East coast states lack proper waste management, says Zuraida

Housing and Local Government Minister Zuraida Kamaruddin during the visit to the Bukit Tagar Sanitary Landfill, managed by the Berjaya Group.

HULU SELANGOR: Housing and Local Government Minister Zuraida Kamaruddin is discussing with the Kelantan, Terengganu, and Pahang state governments to upgrade their solid waste management systems.

She said the menteris besar have voiced their concern as these states don’t have a proper and systematic solid waste disposal system to meet standards set by the Department of Environment.

Zuraida noted that several states have not signed an agreement with the federal government under the Solid Waste and Public Cleansing Management Act 2007 (Act 672).

These were Kelantan, Terengganu, Selangor, Penang, Sabah, Sarawak, Perak and Perlis.

Act 672 is only enforced in Kuala Lumpur, Putrajaya, Johor, Melaka, Negeri Sembilan, Pahang, Kedah and Perlis.

This act regulates the proper management of solid waste.

“Even though they have not signed to come under this act, it is the ministry’s responsibility to ensure the country is clean and that an effective solid waste management system is in place in all states.”

Zuraida said that it would be up to the states to find their own concessionaires to collect the rubbish, so long as the waste management is effective.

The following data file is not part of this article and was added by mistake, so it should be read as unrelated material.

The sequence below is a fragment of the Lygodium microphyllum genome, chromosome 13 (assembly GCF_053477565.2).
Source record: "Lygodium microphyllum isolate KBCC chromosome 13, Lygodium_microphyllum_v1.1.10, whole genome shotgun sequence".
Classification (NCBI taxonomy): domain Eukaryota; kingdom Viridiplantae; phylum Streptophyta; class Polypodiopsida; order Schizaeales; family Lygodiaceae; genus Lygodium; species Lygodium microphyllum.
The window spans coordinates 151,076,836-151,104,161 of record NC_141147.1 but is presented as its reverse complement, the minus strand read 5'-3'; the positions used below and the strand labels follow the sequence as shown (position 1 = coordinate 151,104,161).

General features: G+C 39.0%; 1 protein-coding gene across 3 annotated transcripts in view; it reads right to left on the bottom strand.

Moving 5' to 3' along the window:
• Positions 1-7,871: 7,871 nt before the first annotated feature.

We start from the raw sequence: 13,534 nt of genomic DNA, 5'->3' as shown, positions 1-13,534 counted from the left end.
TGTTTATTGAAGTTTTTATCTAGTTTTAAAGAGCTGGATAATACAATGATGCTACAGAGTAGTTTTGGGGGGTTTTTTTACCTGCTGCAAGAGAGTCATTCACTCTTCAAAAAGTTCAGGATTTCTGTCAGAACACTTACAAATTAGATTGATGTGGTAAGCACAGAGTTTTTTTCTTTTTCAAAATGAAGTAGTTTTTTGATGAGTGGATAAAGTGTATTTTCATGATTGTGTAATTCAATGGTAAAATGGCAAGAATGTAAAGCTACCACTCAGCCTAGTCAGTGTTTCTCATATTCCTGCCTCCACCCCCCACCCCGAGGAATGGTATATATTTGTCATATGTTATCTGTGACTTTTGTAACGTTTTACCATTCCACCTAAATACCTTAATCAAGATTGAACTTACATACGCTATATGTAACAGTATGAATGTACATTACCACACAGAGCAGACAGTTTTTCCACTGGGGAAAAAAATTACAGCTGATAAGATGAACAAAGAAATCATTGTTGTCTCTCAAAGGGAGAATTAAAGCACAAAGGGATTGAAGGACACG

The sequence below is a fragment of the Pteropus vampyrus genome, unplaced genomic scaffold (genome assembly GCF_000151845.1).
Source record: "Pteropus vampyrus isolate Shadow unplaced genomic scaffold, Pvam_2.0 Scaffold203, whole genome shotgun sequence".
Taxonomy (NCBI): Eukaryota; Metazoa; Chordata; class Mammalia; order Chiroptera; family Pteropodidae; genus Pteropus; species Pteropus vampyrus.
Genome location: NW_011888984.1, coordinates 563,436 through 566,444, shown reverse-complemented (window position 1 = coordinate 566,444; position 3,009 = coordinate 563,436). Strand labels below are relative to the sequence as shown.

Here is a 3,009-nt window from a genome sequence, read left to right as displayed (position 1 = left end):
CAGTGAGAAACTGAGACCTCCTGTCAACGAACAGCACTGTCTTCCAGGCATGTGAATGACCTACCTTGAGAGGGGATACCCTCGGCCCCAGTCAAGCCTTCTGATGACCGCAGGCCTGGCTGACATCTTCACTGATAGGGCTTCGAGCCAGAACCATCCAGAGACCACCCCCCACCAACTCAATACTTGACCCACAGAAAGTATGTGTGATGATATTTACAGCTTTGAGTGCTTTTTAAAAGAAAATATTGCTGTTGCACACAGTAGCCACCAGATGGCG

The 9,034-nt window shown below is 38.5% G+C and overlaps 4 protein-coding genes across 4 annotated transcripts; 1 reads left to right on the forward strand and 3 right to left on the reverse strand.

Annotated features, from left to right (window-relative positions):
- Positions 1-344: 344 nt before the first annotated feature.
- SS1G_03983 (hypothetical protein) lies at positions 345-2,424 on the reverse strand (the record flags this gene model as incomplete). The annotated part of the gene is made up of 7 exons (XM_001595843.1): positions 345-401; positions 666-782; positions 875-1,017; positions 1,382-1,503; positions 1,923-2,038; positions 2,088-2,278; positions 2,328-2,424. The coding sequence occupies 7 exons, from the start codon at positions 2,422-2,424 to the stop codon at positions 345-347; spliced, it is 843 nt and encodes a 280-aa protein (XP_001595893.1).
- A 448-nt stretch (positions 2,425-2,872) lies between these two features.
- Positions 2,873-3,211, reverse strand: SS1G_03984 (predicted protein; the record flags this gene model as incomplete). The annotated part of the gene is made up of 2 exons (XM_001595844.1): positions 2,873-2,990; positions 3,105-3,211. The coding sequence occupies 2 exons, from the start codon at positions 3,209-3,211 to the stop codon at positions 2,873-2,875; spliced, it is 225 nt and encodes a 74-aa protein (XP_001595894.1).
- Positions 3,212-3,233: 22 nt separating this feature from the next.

She was speaking to reporters after a site-visit to the Bukit Tagar Sanitary Landfill (BTSL), managed by the Berjaya Group.

She said the BTSL can be a model for better solid waste management in the country.

She said this 688ha sanitary landfill has been identified as a possible centre to manage solid waste for the whole of Malaysia.

She said the landfill can accommodate 600 million tonnes of solid waste. It is capable of managing the 5,000 tonnes of daily waste produced in Kuala Lumpur and Selangor for 65 years.

The BTSL also has a 500-metre buffer zone from nearby developments.

It has proper leachate collection and treatment facilities, together with a landfill gas management system that also generates renewable energy.

The electricity produced is supplied to the national grid by Tenaga Nasional Berhad.

However, Zuraida said there was still a need to look into effective disposal of other solid waste such as scrap metal, clothing materials, electronic appliances and used cars.

“Different technologies are needed to handle the different types of waste. We need to study how we can benefit from this large area that has been identified as a centre to manage solid waste in the country.”

She added that the ministry will form a committee in the next two weeks to look into fully utilising the BTSL for this purpose.